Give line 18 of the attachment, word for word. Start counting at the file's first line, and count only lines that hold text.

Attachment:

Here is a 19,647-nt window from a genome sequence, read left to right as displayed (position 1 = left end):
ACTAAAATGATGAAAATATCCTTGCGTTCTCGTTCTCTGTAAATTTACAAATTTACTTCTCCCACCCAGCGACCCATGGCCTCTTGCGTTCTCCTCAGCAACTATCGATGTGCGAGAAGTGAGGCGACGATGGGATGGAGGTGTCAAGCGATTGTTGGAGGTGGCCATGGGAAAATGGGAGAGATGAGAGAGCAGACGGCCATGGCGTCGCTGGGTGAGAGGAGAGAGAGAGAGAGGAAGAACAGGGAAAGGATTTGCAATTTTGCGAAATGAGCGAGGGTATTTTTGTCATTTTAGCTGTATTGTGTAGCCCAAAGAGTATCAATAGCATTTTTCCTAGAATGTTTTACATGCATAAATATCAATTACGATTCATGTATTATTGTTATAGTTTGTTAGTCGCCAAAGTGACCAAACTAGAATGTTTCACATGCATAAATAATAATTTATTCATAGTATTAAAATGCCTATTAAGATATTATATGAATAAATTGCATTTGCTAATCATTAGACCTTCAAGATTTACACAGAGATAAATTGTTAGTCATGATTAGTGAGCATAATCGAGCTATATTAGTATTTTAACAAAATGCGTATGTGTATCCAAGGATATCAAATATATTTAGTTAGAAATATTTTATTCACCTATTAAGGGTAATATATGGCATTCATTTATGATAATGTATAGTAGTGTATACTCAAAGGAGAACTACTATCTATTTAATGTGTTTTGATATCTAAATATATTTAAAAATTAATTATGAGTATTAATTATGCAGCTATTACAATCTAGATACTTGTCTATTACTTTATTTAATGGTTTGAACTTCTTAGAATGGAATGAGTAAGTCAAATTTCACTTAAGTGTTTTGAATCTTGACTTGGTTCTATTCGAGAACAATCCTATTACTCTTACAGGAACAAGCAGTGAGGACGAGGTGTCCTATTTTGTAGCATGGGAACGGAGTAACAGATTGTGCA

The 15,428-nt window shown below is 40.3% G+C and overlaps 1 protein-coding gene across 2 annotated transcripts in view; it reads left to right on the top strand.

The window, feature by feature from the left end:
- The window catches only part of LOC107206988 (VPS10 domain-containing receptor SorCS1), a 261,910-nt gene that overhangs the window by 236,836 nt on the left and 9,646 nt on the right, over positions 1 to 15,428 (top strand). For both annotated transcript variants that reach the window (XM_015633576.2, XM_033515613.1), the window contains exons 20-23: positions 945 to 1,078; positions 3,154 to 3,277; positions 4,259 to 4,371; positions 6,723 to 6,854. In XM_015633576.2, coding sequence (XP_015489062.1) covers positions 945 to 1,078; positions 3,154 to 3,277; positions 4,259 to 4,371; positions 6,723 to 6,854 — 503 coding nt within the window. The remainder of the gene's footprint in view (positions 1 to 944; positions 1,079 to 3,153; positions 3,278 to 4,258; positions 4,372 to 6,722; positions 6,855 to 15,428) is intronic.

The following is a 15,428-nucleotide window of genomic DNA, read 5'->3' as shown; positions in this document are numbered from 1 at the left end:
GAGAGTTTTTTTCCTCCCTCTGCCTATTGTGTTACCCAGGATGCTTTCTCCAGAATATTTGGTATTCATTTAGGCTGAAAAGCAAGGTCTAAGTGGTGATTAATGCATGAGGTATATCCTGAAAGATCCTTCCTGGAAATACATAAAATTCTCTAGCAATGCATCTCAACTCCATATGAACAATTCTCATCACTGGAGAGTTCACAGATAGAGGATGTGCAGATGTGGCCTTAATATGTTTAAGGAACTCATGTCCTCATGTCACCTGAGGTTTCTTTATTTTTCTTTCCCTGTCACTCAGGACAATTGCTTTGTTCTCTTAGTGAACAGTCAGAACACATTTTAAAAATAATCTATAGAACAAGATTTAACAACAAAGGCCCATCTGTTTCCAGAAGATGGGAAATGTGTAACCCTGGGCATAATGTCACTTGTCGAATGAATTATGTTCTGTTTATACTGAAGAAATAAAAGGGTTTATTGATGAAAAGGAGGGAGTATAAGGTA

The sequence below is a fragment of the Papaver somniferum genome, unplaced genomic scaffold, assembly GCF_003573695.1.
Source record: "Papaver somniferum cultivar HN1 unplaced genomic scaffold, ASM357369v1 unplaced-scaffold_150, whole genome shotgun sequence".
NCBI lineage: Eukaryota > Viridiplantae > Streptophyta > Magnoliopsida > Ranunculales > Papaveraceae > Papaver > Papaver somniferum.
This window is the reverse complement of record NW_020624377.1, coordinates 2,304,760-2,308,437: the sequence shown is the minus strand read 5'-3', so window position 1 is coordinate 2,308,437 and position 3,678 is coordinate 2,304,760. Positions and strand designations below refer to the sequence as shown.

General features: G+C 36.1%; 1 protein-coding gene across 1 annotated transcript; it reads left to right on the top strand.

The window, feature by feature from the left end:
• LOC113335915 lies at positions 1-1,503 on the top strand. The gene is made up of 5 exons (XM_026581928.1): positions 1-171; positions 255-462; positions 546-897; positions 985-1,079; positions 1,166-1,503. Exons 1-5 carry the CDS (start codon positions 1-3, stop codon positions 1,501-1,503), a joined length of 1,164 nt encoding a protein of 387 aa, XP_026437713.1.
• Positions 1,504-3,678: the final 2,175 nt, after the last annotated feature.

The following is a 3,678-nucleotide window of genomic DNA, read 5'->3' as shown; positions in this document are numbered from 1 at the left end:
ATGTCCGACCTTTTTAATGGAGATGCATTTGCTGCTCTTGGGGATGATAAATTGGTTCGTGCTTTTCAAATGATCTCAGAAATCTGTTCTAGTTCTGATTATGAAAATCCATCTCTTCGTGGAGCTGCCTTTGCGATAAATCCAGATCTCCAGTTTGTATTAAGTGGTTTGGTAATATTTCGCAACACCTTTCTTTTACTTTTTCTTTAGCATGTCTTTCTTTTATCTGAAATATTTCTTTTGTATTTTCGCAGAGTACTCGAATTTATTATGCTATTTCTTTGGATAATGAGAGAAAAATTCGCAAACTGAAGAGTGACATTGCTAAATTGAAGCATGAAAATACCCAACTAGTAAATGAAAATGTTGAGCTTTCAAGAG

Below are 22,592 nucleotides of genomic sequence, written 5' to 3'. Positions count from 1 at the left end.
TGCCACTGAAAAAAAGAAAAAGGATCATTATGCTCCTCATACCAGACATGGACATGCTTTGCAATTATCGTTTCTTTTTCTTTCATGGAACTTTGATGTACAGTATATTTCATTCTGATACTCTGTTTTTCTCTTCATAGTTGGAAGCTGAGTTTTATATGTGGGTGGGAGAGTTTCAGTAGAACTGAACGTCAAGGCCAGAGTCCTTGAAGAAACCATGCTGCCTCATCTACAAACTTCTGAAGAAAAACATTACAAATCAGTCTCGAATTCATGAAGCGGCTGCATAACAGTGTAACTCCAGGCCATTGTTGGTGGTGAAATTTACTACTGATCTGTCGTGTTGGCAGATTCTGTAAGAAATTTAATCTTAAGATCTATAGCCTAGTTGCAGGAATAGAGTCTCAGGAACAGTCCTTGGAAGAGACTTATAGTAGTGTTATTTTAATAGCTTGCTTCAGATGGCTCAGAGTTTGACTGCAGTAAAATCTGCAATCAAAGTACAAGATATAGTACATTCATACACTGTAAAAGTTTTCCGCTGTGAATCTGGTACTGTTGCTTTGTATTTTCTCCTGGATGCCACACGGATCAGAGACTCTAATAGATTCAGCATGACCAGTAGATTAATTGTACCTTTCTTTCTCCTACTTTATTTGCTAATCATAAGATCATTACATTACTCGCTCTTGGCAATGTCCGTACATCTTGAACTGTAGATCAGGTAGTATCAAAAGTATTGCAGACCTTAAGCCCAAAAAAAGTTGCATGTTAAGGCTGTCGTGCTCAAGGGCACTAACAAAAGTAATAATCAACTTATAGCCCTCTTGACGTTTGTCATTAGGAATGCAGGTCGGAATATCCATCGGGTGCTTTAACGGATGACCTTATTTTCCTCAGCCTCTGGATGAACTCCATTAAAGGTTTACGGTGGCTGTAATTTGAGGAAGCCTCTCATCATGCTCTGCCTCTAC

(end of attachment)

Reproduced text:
Below are 22,592 nucleotides of genomic sequence, written 5' to 3'. Positions count from 1 at the left end.